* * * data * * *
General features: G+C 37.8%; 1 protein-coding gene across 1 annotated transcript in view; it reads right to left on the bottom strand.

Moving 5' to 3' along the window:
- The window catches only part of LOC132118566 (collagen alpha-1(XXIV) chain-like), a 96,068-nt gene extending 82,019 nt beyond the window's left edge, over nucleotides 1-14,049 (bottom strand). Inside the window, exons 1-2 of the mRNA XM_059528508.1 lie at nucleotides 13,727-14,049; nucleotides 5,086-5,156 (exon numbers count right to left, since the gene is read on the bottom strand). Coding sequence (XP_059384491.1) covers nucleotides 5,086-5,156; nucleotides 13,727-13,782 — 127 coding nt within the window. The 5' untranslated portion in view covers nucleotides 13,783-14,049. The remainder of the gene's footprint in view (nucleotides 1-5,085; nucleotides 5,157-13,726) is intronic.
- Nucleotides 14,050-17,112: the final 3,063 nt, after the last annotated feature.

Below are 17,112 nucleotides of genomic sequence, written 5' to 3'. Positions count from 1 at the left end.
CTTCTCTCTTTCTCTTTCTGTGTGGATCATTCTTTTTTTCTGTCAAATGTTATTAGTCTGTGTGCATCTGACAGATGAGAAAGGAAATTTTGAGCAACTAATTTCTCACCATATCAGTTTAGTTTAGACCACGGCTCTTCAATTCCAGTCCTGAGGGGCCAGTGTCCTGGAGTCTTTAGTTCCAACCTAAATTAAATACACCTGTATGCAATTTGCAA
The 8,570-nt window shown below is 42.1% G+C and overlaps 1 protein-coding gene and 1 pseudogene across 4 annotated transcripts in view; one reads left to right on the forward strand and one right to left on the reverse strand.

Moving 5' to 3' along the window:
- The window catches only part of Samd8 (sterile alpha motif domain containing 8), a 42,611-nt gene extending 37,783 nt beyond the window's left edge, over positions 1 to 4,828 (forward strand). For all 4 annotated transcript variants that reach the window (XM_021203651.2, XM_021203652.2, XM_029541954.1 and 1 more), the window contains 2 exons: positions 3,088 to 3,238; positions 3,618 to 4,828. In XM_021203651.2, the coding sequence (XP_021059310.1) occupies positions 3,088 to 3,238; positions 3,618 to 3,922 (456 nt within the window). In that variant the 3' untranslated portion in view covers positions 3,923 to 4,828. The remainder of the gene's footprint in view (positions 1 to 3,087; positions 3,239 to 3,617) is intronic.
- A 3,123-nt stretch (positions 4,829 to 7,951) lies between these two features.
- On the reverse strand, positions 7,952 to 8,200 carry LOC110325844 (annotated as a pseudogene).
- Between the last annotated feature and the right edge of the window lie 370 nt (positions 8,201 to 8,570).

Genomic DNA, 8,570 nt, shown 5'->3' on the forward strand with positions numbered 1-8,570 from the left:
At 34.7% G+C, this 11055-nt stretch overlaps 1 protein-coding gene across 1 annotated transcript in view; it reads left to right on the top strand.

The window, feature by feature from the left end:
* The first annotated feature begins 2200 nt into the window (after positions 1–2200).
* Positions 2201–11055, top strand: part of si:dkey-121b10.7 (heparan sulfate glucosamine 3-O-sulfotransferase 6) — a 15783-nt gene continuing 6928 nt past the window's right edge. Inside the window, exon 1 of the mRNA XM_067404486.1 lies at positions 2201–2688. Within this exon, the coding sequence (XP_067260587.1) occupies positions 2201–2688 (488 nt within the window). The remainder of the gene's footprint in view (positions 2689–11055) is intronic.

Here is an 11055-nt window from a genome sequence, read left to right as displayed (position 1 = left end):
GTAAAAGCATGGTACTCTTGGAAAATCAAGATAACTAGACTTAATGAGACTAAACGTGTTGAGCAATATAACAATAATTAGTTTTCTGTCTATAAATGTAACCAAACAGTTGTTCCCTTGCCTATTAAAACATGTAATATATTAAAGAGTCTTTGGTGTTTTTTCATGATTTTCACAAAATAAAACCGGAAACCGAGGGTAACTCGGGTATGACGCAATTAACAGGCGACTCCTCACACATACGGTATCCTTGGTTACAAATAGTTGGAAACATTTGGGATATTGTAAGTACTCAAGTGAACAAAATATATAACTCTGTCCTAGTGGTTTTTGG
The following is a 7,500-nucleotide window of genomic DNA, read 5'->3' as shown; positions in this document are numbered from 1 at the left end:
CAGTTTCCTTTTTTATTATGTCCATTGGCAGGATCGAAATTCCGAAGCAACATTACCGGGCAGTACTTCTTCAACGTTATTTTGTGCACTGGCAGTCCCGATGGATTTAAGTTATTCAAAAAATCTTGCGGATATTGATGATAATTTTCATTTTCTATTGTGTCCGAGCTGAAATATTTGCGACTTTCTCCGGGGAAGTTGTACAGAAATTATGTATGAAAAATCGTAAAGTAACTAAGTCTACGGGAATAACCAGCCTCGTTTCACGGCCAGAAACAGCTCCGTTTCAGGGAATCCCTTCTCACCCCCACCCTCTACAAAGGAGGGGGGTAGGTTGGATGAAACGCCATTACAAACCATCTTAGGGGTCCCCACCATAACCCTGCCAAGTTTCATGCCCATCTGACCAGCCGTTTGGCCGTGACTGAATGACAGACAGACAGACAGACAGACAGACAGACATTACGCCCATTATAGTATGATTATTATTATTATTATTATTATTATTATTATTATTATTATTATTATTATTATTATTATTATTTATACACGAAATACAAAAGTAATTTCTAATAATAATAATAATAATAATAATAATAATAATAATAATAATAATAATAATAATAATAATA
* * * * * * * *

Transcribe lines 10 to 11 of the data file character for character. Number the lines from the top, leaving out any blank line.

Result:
- A 3,123-nt stretch (positions 4,829 to 7,951) lies between these two features.
- On the reverse strand, positions 7,952 to 8,200 carry LOC110325844 (annotated as a pseudogene).